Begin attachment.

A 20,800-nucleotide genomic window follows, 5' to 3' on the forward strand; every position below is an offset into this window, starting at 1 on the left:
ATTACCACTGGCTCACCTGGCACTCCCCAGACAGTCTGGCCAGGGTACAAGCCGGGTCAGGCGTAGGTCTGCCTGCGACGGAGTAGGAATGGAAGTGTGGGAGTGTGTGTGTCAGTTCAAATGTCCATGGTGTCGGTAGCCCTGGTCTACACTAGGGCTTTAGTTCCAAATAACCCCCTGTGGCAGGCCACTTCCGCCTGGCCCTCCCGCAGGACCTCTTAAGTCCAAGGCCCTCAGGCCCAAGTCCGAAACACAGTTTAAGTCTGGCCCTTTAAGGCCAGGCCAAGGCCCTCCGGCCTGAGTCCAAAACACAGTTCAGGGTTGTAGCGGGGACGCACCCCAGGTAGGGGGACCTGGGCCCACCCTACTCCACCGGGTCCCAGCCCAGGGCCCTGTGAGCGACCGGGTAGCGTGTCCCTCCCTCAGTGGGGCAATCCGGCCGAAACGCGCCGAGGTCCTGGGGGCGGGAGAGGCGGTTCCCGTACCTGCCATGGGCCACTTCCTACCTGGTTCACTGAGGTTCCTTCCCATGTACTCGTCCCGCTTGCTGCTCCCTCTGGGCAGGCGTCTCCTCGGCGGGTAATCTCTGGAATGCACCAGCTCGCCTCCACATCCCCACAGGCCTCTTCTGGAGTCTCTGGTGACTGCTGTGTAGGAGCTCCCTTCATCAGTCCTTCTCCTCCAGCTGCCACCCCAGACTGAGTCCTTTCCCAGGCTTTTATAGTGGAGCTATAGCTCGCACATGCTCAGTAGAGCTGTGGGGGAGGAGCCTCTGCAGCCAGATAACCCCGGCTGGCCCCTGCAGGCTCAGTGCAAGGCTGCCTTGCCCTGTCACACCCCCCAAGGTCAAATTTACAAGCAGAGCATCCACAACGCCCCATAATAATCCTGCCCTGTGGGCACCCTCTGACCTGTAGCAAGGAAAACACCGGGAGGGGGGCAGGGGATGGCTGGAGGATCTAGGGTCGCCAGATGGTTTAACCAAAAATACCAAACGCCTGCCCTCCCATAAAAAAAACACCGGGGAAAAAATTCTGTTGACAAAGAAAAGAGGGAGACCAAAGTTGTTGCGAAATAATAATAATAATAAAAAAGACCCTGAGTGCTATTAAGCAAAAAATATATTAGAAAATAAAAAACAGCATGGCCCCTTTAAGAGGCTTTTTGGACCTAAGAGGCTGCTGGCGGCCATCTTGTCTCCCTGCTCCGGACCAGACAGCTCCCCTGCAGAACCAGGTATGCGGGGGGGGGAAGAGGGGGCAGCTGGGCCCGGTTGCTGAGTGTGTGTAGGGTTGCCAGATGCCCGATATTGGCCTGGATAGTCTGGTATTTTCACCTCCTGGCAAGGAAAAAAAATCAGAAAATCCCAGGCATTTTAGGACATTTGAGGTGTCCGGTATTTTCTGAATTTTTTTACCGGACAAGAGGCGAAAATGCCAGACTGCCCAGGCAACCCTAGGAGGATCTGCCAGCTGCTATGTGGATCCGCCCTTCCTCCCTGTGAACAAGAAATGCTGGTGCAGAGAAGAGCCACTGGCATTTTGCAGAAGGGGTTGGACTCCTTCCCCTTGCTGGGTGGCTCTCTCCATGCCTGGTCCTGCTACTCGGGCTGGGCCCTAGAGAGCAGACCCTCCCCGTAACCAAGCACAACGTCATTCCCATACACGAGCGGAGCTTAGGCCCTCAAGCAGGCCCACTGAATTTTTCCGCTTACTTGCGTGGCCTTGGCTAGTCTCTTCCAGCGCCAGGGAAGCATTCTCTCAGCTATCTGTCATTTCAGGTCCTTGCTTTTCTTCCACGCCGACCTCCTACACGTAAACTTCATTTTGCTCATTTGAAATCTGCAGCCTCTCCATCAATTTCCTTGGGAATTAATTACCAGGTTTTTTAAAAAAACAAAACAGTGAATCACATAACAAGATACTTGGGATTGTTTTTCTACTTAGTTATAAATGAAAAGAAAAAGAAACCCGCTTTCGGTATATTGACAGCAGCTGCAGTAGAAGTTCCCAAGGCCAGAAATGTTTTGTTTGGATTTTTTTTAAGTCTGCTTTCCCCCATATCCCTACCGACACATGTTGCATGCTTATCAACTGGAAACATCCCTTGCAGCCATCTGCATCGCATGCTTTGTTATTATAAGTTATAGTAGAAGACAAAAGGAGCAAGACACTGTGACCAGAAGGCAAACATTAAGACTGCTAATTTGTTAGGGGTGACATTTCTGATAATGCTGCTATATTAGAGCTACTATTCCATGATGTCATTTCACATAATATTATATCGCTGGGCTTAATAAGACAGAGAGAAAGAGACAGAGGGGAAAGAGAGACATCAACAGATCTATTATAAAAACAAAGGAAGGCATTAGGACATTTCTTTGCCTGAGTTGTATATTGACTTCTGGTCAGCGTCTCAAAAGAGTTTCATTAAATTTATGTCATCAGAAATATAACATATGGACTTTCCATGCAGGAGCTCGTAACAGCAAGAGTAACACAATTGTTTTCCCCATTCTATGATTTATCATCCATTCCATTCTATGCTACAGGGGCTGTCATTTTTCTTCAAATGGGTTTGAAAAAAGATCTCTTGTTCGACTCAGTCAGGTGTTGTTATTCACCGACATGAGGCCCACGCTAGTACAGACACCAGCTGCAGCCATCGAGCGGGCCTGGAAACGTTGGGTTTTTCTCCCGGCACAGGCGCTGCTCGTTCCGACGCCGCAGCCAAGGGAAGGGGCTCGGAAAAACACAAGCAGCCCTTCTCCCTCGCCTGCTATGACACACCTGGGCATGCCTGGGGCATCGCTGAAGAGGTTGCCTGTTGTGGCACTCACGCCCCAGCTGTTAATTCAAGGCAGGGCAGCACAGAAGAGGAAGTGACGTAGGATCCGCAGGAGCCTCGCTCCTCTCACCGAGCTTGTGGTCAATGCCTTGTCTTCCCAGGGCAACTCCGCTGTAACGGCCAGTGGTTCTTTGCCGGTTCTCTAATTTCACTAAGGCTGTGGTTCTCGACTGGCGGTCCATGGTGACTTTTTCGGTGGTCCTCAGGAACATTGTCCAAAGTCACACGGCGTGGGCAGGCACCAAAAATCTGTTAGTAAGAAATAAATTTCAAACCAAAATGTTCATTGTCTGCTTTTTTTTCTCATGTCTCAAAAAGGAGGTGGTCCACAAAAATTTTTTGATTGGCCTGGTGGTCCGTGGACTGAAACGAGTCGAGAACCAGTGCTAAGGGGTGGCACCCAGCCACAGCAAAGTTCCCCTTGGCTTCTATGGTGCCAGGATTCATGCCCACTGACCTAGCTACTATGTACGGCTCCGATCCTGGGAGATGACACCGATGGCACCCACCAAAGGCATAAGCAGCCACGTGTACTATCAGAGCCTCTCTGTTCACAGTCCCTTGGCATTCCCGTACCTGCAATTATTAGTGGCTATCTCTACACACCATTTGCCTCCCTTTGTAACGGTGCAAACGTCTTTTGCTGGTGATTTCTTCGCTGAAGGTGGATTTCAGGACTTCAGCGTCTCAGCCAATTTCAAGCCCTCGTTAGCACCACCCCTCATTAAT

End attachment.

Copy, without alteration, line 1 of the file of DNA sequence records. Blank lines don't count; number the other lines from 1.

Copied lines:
A 20,800-nucleotide genomic window follows, 5' to 3' on the forward strand; every position below is an offset into this window, starting at 1 on the left: